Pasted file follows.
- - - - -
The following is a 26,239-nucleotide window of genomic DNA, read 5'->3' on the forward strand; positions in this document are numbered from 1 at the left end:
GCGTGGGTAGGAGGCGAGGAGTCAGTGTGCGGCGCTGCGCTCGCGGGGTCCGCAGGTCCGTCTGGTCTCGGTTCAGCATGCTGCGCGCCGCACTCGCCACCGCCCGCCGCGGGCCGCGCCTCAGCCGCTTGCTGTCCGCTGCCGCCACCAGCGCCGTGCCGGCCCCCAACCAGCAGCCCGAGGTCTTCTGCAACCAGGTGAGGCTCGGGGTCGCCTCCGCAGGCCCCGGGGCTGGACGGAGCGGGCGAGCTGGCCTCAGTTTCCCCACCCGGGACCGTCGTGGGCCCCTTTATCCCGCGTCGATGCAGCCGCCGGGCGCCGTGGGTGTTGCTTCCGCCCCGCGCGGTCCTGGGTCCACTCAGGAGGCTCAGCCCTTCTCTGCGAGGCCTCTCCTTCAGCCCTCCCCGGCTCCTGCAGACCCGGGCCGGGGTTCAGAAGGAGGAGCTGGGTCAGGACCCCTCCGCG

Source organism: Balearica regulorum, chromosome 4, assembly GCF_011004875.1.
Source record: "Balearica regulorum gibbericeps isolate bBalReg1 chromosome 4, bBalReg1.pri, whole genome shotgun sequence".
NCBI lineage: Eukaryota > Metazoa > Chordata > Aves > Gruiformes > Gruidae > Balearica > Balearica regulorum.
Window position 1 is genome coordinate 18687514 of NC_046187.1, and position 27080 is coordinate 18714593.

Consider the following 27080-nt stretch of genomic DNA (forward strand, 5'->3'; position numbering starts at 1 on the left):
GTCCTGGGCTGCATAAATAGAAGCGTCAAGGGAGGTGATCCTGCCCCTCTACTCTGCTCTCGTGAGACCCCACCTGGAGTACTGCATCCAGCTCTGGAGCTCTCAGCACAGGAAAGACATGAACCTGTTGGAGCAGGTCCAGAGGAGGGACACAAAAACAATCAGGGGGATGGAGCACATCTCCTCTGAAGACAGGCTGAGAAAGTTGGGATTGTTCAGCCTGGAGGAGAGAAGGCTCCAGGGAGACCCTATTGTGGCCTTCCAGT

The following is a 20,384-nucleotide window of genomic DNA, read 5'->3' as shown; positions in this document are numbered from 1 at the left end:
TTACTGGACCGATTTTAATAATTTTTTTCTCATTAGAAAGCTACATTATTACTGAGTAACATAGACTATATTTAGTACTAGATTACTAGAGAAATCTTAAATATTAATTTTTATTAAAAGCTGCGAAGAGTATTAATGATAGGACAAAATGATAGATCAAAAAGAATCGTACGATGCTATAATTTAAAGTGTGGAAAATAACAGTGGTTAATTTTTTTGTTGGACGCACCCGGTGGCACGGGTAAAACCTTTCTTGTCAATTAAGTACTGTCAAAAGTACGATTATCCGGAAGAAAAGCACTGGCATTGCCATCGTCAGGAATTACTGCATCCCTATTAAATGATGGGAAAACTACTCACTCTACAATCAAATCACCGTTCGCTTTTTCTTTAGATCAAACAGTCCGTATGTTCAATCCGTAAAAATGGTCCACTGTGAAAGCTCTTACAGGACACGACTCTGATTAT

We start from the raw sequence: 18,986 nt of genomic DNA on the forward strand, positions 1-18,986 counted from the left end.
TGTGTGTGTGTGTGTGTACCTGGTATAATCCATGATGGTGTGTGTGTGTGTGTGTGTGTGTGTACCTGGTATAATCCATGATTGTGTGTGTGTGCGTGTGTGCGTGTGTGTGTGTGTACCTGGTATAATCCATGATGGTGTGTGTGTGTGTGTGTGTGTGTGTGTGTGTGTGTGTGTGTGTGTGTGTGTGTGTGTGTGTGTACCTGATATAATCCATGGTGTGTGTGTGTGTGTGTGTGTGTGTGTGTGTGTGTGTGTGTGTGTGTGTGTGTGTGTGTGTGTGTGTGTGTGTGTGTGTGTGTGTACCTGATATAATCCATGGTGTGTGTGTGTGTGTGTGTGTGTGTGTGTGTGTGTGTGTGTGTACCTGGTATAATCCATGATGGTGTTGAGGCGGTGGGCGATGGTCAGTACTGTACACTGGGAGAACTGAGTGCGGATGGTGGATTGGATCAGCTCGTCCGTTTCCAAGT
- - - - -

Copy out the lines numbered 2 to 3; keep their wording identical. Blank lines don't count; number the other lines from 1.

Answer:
GCGTGGGTAGGAGGCGAGGAGTCAGTGTGCGGCGCTGCGCTCGCGGGGTCCGCAGGTCCGTCTGGTCTCGGTTCAGCATGCTGCGCGCCGCACTCGCCACCGCCCGCCGCGGGCCGCGCCTCAGCCGCTTGCTGTCCGCTGCCGCCACCAGCGCCGTGCCGGCCCCCAACCAGCAGCCCGAGGTCTTCTGCAACCAGGTGAGGCTCGGGGTCGCCTCCGCAGGCCCCGGGGCTGGACGGAGCGGGCGAGCTGGCCTCAGTTTCCCCACCCGGGACCGTCGTGGGCCCCTTTATCCCGCGTCGATGCAGCCGCCGGGCGCCGTGGGTGTTGCTTCCGCCCCGCGCGGTCCTGGGTCCACTCAGGAGGCTCAGCCCTTCTCTGCGAGGCCTCTCCTTCAGCCCTCCCCGGCTCCTGCAGACCCGGGCCGGGGTTCAGAAGGAGGAGCTGGGTCAGGACCCCTCCGCG

Source organism: Balearica regulorum, chromosome 4, assembly GCF_011004875.1.